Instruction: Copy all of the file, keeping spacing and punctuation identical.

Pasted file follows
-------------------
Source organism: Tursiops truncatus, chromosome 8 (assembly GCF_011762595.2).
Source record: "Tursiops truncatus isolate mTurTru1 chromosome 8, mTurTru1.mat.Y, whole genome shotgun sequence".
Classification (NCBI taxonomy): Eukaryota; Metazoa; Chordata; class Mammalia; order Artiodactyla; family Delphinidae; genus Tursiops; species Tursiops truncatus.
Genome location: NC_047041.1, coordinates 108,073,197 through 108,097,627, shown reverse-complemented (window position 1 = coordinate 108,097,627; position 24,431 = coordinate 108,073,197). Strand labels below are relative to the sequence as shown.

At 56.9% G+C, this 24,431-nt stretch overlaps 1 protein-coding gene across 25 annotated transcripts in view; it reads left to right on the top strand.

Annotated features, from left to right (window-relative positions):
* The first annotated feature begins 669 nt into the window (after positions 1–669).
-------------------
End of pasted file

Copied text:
Source organism: Tursiops truncatus, chromosome 8 (assembly GCF_011762595.2).
Source record: "Tursiops truncatus isolate mTurTru1 chromosome 8, mTurTru1.mat.Y, whole genome shotgun sequence".
Classification (NCBI taxonomy): Eukaryota; Metazoa; Chordata; class Mammalia; order Artiodactyla; family Delphinidae; genus Tursiops; species Tursiops truncatus.
Genome location: NC_047041.1, coordinates 108,073,197 through 108,097,627, shown reverse-complemented (window position 1 = coordinate 108,097,627; position 24,431 = coordinate 108,073,197). Strand labels below are relative to the sequence as shown.

At 56.9% G+C, this 24,431-nt stretch overlaps 1 protein-coding gene across 25 annotated transcripts in view; it reads left to right on the top strand.

Annotated features, from left to right (window-relative positions):
* The first annotated feature begins 669 nt into the window (after positions 1–669).